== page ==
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BAZ

Cassini's final days.

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BAZ

The 15th of September will see the end of a truly inspiring mission by Cassini. For me this has produced some of the greatest science from the Planet Saturn and it's moons, but without doubt, some of the most jaw dropping images I have seen.

I will be sad to see this amazing bit of engineering disappear into the planet, I hope that there is more surprises to come from the final data and the mission team can rightly be proud of this.

 

Watch the end here!

 

https://saturn.jpl.nasa.gov/mission/grand-finale/grand-finale-orbit-guide/

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Big Al

I can't begin to imagine what Carolyn Porco and her colleagues will be thinking on Friday... :(

Edited by Big Al

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BAZ

Yeah. I cannot tell you why, but I do feel emotional when something like this happens, it makes no sense to have any feelings for a machine, but it happens.

Carolyn and the team can hopefully feel really proud of an absolutely stunning mission that will be chucking up surprises for years to come.

2 days, 17 hours and 8 minutes as we speak.

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Bino-viewer

Yes, sorry to see it go, but they've had an amazing voyage over the last 20 or so years. :clap2:

I'd like to think in my lifetime (i'm 50) they can perhaps send out a similar mission to visit Uranus & Neptune.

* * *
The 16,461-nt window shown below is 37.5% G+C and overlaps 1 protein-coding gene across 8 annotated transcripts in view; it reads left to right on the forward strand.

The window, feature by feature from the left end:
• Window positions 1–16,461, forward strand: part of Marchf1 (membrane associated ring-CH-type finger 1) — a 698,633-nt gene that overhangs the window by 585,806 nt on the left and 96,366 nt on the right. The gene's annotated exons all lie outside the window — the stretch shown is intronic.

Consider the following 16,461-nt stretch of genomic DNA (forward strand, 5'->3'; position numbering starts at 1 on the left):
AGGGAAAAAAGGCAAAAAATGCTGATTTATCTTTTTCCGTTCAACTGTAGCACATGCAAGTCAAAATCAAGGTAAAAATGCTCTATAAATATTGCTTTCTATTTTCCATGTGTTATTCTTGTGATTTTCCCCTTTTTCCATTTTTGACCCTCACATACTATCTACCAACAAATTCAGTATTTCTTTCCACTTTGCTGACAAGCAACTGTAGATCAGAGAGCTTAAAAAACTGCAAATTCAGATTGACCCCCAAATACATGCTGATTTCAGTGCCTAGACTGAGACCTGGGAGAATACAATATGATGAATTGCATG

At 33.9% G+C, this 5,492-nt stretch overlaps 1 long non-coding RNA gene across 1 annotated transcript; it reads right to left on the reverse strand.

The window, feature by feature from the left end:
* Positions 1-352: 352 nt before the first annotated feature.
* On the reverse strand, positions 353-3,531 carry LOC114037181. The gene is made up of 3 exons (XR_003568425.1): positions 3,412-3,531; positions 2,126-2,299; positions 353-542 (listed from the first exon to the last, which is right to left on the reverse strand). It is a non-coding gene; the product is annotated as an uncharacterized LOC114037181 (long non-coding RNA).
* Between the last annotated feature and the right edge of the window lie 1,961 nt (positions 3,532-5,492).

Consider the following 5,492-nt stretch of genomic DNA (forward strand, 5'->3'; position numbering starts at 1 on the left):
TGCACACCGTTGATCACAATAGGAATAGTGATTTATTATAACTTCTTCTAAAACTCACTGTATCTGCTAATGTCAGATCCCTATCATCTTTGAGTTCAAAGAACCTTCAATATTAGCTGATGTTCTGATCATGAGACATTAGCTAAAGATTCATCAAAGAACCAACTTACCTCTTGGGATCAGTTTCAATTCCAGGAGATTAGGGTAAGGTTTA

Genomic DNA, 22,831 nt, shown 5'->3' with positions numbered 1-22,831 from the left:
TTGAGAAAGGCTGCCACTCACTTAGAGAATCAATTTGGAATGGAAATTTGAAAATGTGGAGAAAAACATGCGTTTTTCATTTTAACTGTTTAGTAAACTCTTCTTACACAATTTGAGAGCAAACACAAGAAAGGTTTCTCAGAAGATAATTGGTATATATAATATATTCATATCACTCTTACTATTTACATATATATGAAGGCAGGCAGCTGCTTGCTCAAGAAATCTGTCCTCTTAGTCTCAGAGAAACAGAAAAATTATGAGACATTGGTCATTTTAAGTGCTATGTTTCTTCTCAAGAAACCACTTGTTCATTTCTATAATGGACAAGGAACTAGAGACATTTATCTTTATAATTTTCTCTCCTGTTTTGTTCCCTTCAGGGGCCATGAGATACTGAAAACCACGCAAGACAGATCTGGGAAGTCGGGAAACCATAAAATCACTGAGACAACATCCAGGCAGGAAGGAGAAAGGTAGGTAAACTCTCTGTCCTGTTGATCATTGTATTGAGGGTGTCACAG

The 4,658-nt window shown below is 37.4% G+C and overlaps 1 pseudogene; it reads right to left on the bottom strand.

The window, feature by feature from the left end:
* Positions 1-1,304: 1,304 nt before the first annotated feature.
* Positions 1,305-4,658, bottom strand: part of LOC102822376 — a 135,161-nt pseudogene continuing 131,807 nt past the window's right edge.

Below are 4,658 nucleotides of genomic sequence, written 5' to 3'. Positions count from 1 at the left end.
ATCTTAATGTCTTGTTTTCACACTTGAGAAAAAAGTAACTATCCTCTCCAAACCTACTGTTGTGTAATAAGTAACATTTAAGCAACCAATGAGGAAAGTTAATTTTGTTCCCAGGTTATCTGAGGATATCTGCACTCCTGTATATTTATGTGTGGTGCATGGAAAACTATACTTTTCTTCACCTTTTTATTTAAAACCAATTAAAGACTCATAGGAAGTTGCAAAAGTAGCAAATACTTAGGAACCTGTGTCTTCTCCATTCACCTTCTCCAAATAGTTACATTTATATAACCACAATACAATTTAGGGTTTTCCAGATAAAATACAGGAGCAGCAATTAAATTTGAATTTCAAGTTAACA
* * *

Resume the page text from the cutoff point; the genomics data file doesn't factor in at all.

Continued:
Wishful thinking.....? 

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BAZ

That would be an epic mission to watch. I suppose it's how tight purse strings are and how political messing about will influence any decisions. I would love to see HD shots of these planets and attendant moons.

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RonC

Watching a program about it last weekend, the phrase that struck me was when it was launched most people were using a ZX 81 !! That technology has lasted nearly 20 years and in a hostile environment, some build!! RIP Cassini !

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stash

:o "RIP Cassini" - Gosh I thought it was a spacecraft didn't know it was a real living thing :P

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BAZ

I watched this live on NASA/JPL live feed. It still felt sad when the signal strength went. Cracking mission here's to many more with such a great team.

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stash
12 minutes ago, BAZ said:

I watched this live on NASA/JPL live feed. It still felt sad when the signal strength went. Cracking mission here's to many more with such a great team.

As Hannibal Smith would say - "love it when it comes together" and it did nothing sad just great human Ingenuity ,thought,planning etc - plus a slice of luck. Pity Colin Pillinger's Mars probe didn't get that bit of luck - now that was sad.

Edited by stash

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BAZ

Agreed there Clive, I am glad they found it and it hadn't missed altogether or gone in and made a new crater. Unfortunately the engineering just didn't work that day. 

I have to admit, I am a bit tremerous about the JWST, that has something ridiculous like 273 moving parts and over a hundred locks that all have to work flawlessly. That's a big ask out where they are placing that, nit to mention the optics being aligned. I hope they check the mirrors before they fling it up, eh NASA!

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